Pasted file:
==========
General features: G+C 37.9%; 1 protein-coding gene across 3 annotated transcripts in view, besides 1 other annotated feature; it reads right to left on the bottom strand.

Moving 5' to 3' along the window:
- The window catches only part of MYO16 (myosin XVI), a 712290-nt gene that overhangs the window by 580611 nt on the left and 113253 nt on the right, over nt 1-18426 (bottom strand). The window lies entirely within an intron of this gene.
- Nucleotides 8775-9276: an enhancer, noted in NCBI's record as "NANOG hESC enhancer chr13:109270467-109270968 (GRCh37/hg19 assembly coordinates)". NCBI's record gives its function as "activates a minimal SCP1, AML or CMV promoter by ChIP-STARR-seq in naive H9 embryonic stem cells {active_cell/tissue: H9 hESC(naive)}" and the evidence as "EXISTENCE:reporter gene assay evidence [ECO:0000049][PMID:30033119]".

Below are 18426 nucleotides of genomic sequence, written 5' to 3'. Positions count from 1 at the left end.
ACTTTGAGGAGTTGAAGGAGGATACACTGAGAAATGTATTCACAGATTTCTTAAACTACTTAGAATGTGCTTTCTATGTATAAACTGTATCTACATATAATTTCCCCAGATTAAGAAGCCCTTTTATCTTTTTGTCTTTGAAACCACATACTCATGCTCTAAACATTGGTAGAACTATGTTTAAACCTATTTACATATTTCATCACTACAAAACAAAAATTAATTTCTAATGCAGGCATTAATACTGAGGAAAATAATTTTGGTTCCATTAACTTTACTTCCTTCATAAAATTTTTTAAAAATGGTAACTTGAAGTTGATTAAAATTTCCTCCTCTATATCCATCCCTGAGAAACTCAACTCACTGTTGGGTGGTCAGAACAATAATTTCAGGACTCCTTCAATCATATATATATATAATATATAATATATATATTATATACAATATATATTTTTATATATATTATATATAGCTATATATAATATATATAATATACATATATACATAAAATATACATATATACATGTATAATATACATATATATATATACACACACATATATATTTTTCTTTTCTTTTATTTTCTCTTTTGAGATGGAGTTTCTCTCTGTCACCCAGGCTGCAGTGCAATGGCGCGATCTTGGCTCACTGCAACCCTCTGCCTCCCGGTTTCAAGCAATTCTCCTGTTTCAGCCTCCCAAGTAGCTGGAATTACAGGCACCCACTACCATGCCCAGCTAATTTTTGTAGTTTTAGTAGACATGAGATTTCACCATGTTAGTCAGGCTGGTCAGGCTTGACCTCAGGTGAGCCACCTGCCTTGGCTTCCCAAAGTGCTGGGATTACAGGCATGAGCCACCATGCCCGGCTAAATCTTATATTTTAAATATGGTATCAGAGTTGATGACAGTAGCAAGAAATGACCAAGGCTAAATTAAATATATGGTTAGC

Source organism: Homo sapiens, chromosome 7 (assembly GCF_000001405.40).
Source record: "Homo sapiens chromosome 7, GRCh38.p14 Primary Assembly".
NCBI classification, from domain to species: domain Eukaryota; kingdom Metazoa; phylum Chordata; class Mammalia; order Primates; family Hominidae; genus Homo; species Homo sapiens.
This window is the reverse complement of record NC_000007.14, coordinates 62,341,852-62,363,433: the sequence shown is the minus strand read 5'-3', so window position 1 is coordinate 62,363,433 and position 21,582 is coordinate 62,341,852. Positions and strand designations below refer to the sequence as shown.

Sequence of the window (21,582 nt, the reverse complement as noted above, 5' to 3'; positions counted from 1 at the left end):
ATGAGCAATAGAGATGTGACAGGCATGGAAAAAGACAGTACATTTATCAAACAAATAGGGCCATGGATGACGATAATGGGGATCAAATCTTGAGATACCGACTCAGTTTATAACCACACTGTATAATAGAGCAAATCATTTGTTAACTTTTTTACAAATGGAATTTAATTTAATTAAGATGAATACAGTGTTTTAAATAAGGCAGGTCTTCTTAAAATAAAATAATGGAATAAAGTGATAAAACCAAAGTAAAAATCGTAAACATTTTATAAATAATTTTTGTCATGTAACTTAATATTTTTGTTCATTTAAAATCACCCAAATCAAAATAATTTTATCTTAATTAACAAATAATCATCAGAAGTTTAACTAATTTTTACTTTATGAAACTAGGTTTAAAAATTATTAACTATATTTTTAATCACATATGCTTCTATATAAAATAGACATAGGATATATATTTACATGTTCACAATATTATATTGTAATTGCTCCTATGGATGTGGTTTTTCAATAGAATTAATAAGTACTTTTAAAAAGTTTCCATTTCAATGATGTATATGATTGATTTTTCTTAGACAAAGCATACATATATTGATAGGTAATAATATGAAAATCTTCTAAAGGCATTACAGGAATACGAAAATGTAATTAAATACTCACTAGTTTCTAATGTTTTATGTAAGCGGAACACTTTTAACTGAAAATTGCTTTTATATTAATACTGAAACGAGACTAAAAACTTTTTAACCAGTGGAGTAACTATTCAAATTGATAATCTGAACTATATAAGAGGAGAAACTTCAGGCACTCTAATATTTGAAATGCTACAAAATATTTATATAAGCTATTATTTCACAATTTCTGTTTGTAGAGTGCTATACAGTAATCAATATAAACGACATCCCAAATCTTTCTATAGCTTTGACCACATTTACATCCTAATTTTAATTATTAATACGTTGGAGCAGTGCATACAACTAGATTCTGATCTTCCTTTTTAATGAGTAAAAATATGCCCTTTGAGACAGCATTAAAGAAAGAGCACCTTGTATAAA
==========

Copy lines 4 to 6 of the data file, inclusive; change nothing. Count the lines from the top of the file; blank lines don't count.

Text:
- Nucleotides 8775-9276: an enhancer, noted in NCBI's record as "NANOG hESC enhancer chr13:109270467-109270968 (GRCh37/hg19 assembly coordinates)". NCBI's record gives its function as "activates a minimal SCP1, AML or CMV promoter by ChIP-STARR-seq in naive H9 embryonic stem cells {active_cell/tissue: H9 hESC(naive)}" and the evidence as "EXISTENCE:reporter gene assay evidence [ECO:0000049][PMID:30033119]".

Below are 18426 nucleotides of genomic sequence, written 5' to 3'. Positions count from 1 at the left end.
ACTTTGAGGAGTTGAAGGAGGATACACTGAGAAATGTATTCACAGATTTCTTAAACTACTTAGAATGTGCTTTCTATGTATAAACTGTATCTACATATAATTTCCCCAGATTAAGAAGCCCTTTTATCTTTTTGTCTTTGAAACCACATACTCATGCTCTAAACATTGGTAGAACTATGTTTAAACCTATTTACATATTTCATCACTACAAAACAAAAATTAATTTCTAATGCAGGCATTAATACTGAGGAAAATAATTTTGGTTCCATTAACTTTACTTCCTTCATAAAATTTTTTAAAAATGGTAACTTGAAGTTGATTAAAATTTCCTCCTCTATATCCATCCCTGAGAAACTCAACTCACTGTTGGGTGGTCAGAACAATAATTTCAGGACTCCTTCAATCATATATATATATAATATATAATATATATATTATATACAATATATATTTTTATATATATTATATATAGCTATATATAATATATATAATATACATATATACATAAAATATACATATATACATGTATAATATACATATATATATATACACACACATATATATTTTTCTTTTCTTTTATTTTCTCTTTTGAGATGGAGTTTCTCTCTGTCACCCAGGCTGCAGTGCAATGGCGCGATCTTGGCTCACTGCAACCCTCTGCCTCCCGGTTTCAAGCAATTCTCCTGTTTCAGCCTCCCAAGTAGCTGGAATTACAGGCACCCACTACCATGCCCAGCTAATTTTTGTAGTTTTAGTAGACATGAGATTTCACCATGTTAGTCAGGCTGGTCAGGCTTGACCTCAGGTGAGCCACCTGCCTTGGCTTCCCAAAGTGCTGGGATTACAGGCATGAGCCACCATGCCCGGCTAAATCTTATATTTTAAATATGGTATCAGAGTTGATGACAGTAGCAAGAAATGACCAAGGCTAAATTAAATATATGGTTAGC